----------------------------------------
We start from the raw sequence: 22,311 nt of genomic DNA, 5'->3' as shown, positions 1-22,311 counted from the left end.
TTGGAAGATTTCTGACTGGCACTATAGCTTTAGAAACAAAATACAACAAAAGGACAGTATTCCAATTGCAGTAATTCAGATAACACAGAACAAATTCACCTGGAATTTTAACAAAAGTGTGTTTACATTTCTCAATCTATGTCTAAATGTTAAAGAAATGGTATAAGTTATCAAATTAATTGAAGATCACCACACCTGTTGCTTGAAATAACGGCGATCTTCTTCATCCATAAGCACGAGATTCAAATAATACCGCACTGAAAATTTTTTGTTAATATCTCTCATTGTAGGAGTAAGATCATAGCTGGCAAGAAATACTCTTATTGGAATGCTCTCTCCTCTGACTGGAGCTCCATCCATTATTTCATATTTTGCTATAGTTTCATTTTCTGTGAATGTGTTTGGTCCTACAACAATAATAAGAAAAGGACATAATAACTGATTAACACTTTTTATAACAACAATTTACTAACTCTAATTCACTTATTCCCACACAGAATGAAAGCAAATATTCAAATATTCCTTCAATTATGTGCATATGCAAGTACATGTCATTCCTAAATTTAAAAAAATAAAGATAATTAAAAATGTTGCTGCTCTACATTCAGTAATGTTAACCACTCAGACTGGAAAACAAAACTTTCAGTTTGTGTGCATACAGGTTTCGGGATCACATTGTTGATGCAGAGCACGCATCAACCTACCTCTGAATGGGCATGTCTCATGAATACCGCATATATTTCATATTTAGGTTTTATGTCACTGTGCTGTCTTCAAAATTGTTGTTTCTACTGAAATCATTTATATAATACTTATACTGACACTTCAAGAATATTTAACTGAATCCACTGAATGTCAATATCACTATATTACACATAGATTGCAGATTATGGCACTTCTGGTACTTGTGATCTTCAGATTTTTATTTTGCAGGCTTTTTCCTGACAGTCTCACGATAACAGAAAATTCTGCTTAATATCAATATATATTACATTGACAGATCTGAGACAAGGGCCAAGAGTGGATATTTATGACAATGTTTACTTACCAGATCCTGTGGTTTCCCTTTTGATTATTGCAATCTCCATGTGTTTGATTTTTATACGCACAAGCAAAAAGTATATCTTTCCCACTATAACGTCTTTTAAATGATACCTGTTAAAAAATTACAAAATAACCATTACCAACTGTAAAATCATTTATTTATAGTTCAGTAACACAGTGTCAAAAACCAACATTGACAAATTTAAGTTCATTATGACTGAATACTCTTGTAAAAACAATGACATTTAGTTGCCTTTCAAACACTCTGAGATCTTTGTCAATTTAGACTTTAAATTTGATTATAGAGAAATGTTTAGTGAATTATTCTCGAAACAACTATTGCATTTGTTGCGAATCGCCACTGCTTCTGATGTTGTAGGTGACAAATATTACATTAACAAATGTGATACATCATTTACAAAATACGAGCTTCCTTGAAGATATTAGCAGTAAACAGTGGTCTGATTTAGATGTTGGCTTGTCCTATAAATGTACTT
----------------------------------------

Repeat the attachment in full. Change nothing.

We start from the raw sequence: 22,311 nt of genomic DNA, 5'->3' as shown, positions 1-22,311 counted from the left end.
TTGGAAGATTTCTGACTGGCACTATAGCTTTAGAAACAAAATACAACAAAAGGACAGTATTCCAATTGCAGTAATTCAGATAACACAGAACAAATTCACCTGGAATTTTAACAAAAGTGTGTTTACATTTCTCAATCTATGTCTAAATGTTAAAGAAATGGTATAAGTTATCAAATTAATTGAAGATCACCACACCTGTTGCTTGAAATAACGGCGATCTTCTTCATCCATAAGCACGAGATTCAAATAATACCGCACTGAAAATTTTTTGTTAATATCTCTCATTGTAGGAGTAAGATCATAGCTGGCAAGAAATACTCTTATTGGAATGCTCTCTCCTCTGACTGGAGCTCCATCCATTATTTCATATTTTGCTATAGTTTCATTTTCTGTGAATGTGTTTGGTCCTACAACAATAATAAGAAAAGGACATAATAACTGATTAACACTTTTTATAACAACAATTTACTAACTCTAATTCACTTATTCCCACACAGAATGAAAGCAAATATTCAAATATTCCTTCAATTATGTGCATATGCAAGTACATGTCATTCCTAAATTTAAAAAAATAAAGATAATTAAAAATGTTGCTGCTCTACATTCAGTAATGTTAACCACTCAGACTGGAAAACAAAACTTTCAGTTTGTGTGCATACAGGTTTCGGGATCACATTGTTGATGCAGAGCACGCATCAACCTACCTCTGAATGGGCATGTCTCATGAATACCGCATATATTTCATATTTAGGTTTTATGTCACTGTGCTGTCTTCAAAATTGTTGTTTCTACTGAAATCATTTATATAATACTTATACTGACACTTCAAGAATATTTAACTGAATCCACTGAATGTCAATATCACTATATTACACATAGATTGCAGATTATGGCACTTCTGGTACTTGTGATCTTCAGATTTTTATTTTGCAGGCTTTTTCCTGACAGTCTCACGATAACAGAAAATTCTGCTTAATATCAATATATATTACATTGACAGATCTGAGACAAGGGCCAAGAGTGGATATTTATGACAATGTTTACTTACCAGATCCTGTGGTTTCCCTTTTGATTATTGCAATCTCCATGTGTTTGATTTTTATACGCACAAGCAAAAAGTATATCTTTCCCACTATAACGTCTTTTAAATGATACCTGTTAAAAAATTACAAAATAACCATTACCAACTGTAAAATCATTTATTTATAGTTCAGTAACACAGTGTCAAAAACCAACATTGACAAATTTAAGTTCATTATGACTGAATACTCTTGTAAAAACAATGACATTTAGTTGCCTTTCAAACACTCTGAGATCTTTGTCAATTTAGACTTTAAATTTGATTATAGAGAAATGTTTAGTGAATTATTCTCGAAACAACTATTGCATTTGTTGCGAATCGCCACTGCTTCTGATGTTGTAGGTGACAAATATTACATTAACAAATGTGATACATCATTTACAAAATACGAGCTTCCTTGAAGATATTAGCAGTAAACAGTGGTCTGATTTAGATGTTGGCTTGTCCTATAAATGTACTT